Zoë Andrews writes about music, popular culture, history & life in Reading. This post originally appeared on her blog Zoeonpop.

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Be a Reading Detective!

There are fun and informative walking tours around our town in this little book for children of all ages.

Author Kerry Renshaw writes:

One of the silver linings of lockdown is that it has got families exercising together. Currently, families who live together can exercise together, and grandparents can join in if they are part of a support bubble. Even if not, a grandparent can exercise with one grandchild.  Town walks are a great alternative to country hikes, especially at muddy times. The great thing about a guided walk around town is that children (and adults!) can be connected to Reading’s intriguing local history. There are so many clues in our statues, plaques and buildings that give us glimpses into Reading’s past. The book asks children to spot the history they will find on Reading’s streets and answer questions. There’s a real sense of achievement in tracking down things that others miss.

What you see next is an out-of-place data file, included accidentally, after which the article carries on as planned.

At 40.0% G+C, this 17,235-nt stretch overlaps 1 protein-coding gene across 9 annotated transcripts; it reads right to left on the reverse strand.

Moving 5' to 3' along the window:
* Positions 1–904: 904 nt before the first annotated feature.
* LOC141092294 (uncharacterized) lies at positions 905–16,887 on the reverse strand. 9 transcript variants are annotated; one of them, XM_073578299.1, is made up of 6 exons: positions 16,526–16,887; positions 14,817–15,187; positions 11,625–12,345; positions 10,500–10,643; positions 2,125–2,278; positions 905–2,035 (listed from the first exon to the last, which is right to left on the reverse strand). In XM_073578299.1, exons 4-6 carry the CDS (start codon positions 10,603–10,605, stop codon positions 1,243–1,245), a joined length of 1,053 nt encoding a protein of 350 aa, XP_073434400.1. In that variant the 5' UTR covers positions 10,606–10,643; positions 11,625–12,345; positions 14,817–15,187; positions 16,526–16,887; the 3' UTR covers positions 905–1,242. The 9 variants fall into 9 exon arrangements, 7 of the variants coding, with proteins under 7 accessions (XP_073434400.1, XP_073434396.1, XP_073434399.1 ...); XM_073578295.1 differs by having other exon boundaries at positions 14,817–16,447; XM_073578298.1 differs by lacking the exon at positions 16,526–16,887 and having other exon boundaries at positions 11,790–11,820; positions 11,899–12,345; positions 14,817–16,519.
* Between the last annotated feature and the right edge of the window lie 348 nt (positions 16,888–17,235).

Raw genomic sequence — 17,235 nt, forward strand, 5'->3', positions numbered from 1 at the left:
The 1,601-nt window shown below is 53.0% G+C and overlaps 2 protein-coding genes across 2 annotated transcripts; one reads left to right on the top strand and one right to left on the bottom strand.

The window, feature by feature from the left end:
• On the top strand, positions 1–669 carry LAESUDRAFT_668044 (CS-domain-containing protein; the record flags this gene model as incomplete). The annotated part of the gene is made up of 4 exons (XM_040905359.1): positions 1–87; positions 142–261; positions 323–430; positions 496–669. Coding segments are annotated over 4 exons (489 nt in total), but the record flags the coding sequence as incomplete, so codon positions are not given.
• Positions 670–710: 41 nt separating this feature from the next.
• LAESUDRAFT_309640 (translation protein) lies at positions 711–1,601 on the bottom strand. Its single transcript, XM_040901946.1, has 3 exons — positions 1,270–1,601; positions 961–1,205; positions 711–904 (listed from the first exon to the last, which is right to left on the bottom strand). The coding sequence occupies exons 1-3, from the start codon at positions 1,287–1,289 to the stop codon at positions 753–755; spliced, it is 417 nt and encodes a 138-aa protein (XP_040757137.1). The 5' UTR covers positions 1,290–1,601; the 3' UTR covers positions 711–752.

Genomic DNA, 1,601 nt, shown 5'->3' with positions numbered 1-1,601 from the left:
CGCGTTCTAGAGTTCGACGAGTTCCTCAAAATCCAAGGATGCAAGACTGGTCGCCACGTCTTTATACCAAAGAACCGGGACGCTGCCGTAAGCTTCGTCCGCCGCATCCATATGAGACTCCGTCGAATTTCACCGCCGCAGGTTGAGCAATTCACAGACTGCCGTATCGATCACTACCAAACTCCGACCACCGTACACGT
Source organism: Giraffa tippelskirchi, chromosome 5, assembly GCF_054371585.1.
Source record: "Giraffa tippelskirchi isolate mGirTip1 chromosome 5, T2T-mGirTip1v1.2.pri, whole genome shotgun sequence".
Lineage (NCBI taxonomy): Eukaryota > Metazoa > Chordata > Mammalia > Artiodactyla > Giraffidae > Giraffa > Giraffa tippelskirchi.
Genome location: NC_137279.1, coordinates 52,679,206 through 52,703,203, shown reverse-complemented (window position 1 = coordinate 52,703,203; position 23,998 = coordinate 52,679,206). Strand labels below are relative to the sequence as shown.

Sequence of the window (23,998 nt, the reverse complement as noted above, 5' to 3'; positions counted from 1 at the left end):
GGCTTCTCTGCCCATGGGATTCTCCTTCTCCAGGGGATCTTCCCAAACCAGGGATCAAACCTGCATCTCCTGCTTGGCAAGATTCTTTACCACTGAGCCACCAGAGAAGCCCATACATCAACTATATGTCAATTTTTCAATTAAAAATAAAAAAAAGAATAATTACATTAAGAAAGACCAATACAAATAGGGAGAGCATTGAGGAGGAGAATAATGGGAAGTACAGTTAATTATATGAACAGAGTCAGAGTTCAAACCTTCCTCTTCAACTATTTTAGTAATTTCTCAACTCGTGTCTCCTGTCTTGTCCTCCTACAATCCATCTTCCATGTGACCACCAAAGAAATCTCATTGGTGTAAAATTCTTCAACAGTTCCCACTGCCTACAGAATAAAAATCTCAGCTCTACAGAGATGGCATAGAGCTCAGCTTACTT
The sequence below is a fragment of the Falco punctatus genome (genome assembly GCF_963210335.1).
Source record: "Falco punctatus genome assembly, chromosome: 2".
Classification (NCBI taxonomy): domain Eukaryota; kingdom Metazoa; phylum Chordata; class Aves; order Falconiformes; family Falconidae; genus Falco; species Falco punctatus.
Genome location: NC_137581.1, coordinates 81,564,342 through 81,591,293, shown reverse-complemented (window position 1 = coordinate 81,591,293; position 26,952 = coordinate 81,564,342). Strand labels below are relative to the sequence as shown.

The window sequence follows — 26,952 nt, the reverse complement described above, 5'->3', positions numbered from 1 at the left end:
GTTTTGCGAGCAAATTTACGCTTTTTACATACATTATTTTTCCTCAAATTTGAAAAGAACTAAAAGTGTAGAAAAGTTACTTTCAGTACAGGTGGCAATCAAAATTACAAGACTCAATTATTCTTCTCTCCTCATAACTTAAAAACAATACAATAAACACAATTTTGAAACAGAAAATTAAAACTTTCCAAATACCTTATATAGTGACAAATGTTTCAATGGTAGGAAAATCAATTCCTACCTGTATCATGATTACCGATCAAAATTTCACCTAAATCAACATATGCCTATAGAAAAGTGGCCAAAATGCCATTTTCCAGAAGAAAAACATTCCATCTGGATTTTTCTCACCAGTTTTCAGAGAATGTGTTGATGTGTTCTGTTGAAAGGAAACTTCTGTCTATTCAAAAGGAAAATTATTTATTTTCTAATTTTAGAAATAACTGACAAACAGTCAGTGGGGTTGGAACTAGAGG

What happened to Queen Victoria’s finger? Is she turning her back on the town? Why are there cartwheeling German boys in Reading? Why did loads of steamrollers crowd onto Reading Bridge? What battles were fought in Reading – yes, even in Broad Street! Which of our churches was regularly visited by Good Queen Bess?  Which Norman knights fought a duel by the Thames? Who was the unlucky young man was killed by a whirlwind? These and many other questions are waiting to be solved.

The book has loads of excellent photographs of Reading past and present. And there are longer pieces on the Abbey, the “three B’s”, the bridges, and many other shorter, fascinating tales.


Reading Detectives is by Kerry Renshaw and Electra Colios. You can buy a copy here, or via local or online booksellers.

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A playlist of local artists featured in When Reading Really Rocked